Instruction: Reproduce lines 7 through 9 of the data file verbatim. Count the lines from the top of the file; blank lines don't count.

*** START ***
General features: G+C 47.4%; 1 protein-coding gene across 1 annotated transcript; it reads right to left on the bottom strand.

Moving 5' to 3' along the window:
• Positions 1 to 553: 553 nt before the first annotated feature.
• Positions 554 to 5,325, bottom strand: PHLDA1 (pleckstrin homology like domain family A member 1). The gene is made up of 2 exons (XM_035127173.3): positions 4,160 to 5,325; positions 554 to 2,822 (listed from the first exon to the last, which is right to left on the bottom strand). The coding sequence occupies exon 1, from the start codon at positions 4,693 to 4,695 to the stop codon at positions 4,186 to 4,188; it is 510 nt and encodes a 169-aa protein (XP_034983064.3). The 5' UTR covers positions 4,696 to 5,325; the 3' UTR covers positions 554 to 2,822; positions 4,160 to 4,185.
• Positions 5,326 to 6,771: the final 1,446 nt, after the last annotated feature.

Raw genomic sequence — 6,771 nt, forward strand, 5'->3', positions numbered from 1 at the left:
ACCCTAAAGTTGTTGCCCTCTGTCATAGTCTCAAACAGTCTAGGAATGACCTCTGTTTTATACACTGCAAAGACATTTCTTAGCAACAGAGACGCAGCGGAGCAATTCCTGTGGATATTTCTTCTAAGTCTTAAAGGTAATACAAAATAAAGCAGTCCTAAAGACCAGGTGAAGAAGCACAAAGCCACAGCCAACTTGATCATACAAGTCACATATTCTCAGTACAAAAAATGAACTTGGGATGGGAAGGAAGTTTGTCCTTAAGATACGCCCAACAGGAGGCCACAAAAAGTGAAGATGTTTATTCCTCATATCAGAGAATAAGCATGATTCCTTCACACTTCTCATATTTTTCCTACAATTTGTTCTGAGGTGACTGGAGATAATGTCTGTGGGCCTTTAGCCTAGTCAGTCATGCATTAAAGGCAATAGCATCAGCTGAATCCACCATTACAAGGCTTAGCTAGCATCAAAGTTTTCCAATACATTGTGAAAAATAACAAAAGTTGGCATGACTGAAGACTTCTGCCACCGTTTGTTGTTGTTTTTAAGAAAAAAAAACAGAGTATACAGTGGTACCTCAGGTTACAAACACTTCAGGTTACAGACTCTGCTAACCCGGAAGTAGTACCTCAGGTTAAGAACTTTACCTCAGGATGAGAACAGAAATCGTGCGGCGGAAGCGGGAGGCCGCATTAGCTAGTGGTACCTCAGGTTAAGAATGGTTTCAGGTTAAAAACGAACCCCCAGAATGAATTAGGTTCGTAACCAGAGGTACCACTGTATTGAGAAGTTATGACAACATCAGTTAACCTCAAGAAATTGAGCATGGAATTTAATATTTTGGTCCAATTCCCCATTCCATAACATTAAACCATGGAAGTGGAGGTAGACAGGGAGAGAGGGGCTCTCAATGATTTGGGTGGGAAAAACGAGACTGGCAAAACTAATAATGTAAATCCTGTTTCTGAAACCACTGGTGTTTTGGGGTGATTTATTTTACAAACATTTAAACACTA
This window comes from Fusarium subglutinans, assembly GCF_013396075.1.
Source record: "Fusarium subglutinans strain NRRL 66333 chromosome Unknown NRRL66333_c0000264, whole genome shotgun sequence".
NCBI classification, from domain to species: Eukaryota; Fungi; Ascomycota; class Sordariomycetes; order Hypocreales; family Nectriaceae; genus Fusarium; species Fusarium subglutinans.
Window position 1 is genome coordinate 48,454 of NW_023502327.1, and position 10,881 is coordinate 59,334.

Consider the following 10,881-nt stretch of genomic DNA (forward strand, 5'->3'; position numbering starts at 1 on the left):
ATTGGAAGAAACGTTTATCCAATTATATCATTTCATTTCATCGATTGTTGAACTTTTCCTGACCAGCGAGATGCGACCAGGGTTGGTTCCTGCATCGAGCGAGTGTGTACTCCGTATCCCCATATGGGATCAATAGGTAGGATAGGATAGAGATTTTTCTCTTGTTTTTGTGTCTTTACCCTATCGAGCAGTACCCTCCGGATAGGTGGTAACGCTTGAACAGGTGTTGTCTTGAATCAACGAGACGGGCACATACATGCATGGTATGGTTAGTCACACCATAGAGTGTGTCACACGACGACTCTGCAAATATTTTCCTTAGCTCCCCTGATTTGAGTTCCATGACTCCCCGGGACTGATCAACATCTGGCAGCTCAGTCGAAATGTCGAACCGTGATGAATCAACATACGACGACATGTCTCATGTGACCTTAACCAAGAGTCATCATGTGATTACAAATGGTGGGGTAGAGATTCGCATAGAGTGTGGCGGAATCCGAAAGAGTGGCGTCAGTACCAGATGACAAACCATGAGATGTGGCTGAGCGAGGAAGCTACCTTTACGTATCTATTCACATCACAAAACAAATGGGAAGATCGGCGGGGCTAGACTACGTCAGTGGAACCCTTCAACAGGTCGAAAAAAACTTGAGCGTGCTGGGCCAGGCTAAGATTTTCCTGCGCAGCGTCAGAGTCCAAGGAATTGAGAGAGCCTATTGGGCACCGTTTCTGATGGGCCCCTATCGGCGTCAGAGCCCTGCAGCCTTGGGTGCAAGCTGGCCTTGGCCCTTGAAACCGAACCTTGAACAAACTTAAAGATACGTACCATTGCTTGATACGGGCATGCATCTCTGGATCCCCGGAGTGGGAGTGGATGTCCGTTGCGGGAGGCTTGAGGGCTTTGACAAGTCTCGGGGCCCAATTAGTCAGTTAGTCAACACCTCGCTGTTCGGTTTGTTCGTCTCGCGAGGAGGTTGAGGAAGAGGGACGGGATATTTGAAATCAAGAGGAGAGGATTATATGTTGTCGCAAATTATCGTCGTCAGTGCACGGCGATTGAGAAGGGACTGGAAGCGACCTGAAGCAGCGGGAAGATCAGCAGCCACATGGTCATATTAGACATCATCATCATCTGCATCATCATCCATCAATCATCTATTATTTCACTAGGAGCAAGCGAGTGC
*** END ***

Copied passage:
ACCCTAAAGTTGTTGCCCTCTGTCATAGTCTCAAACAGTCTAGGAATGACCTCTGTTTTATACACTGCAAAGACATTTCTTAGCAACAGAGACGCAGCGGAGCAATTCCTGTGGATATTTCTTCTAAGTCTTAAAGGTAATACAAAATAAAGCAGTCCTAAAGACCAGGTGAAGAAGCACAAAGCCACAGCCAACTTGATCATACAAGTCACATATTCTCAGTACAAAAAATGAACTTGGGATGGGAAGGAAGTTTGTCCTTAAGATACGCCCAACAGGAGGCCACAAAAAGTGAAGATGTTTATTCCTCATATCAGAGAATAAGCATGATTCCTTCACACTTCTCATATTTTTCCTACAATTTGTTCTGAGGTGACTGGAGATAATGTCTGTGGGCCTTTAGCCTAGTCAGTCATGCATTAAAGGCAATAGCATCAGCTGAATCCACCATTACAAGGCTTAGCTAGCATCAAAGTTTTCCAATACATTGTGAAAAATAACAAAAGTTGGCATGACTGAAGACTTCTGCCACCGTTTGTTGTTGTTTTTAAGAAAAAAAAACAGAGTATACAGTGGTACCTCAGGTTACAAACACTTCAGGTTACAGACTCTGCTAACCCGGAAGTAGTACCTCAGGTTAAGAACTTTACCTCAGGATGAGAACAGAAATCGTGCGGCGGAAGCGGGAGGCCGCATTAGCTAGTGGTACCTCAGGTTAAGAATGGTTTCAGGTTAAAAACGAACCCCCAGAATGAATTAGGTTCGTAACCAGAGGTACCACTGTATTGAGAAGTTATGACAACATCAGTTAACCTCAAGAAATTGAGCATGGAATTTAATATTTTGGTCCAATTCCCCATTCCATAACATTAAACCATGGAAGTGGAGGTAGACAGGGAGAGAGGGGCTCTCAATGATTTGGGTGGGAAAAACGAGACTGGCAAAACTAATAATGTAAATCCTGTTTCTGAAACCACTGGTGTTTTGGGGTGATTTATTTTACAAACATTTAAACACTA
This window comes from Fusarium subglutinans, assembly GCF_013396075.1.
Source record: "Fusarium subglutinans strain NRRL 66333 chromosome Unknown NRRL66333_c0000264, whole genome shotgun sequence".